Visually identifying and categorizing the material composition of objects before actually interacting with them is an important skill for operating smoothly and safely in the world. This ability is assumed to have been shaped by evolution; therefore, non-human animals should share similar categorization abilities. Little is known, however, about how non-human animals do this. We tested whether tufted capuchin monkeys (Cebus apella) were able to visually categorize images that represented nine different materials (metal, ceramic, glass, stone, bark, wood, leather, fabric, and fur), and we compared their performance with that of humans. Capuchins showed excellent categorization abilities for images of fur, which is a familiar material to captive monkeys. Humans showed a tendency to confuse material categories that resembled each other visually and/or semantically. Correlation analyses on reaction time showed that both species made correct choices rapidly in selecting glossy categories like metal and ceramic compared with matte categories like fabric and stone, which contain minute patterns. Overall, our results suggest that monkeys share similar perceptual tendencies with humans in visual categorization of material images to some extent and the potential to categorize materials frequently encountered in their daily lives by visual observation.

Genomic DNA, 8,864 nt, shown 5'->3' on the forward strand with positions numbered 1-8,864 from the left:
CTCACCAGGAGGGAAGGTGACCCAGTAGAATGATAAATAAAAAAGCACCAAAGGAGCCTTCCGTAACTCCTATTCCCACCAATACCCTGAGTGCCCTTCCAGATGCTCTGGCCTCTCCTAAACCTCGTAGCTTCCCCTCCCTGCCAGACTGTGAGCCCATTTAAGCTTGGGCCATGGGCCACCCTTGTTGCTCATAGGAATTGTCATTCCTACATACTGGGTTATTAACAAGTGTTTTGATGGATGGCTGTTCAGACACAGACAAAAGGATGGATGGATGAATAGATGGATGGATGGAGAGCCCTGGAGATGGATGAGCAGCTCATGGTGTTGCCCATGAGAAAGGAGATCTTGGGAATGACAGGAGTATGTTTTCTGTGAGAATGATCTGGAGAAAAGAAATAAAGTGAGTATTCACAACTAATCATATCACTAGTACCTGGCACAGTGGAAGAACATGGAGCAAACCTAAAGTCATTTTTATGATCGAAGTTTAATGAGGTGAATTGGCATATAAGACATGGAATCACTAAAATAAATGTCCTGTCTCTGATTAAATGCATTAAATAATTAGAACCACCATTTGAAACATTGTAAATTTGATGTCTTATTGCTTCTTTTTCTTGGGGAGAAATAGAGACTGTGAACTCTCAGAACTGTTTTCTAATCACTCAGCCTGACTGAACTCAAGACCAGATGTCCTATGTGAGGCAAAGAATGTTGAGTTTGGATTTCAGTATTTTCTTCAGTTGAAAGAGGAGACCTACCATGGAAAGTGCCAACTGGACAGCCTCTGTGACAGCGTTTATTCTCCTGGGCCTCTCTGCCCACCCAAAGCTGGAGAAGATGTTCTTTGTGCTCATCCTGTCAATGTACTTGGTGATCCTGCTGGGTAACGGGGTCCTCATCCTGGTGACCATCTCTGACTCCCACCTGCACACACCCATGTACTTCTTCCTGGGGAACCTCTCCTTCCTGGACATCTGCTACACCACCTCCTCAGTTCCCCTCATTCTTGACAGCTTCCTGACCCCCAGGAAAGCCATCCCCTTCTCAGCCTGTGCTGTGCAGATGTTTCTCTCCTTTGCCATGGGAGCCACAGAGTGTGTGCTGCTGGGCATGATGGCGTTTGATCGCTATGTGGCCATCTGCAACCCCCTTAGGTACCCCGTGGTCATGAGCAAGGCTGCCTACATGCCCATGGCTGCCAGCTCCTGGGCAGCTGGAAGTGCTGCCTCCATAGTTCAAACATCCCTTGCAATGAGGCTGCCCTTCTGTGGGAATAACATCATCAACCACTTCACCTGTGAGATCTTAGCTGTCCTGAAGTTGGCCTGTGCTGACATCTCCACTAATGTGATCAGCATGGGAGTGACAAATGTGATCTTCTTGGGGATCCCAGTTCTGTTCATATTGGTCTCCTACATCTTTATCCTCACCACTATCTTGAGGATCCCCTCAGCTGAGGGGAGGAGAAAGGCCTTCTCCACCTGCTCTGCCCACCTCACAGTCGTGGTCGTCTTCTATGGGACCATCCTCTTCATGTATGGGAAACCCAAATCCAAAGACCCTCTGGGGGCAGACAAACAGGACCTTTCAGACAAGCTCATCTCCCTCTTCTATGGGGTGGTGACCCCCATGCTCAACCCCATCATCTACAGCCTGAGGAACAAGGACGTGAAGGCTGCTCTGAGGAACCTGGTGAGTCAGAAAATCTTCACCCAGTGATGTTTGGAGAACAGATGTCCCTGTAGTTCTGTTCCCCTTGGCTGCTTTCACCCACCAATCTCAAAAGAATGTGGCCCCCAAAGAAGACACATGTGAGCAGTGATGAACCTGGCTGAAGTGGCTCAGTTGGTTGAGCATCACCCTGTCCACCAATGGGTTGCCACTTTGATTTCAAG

All Science Journal Classification (ASJC) codes
- Sensory Systems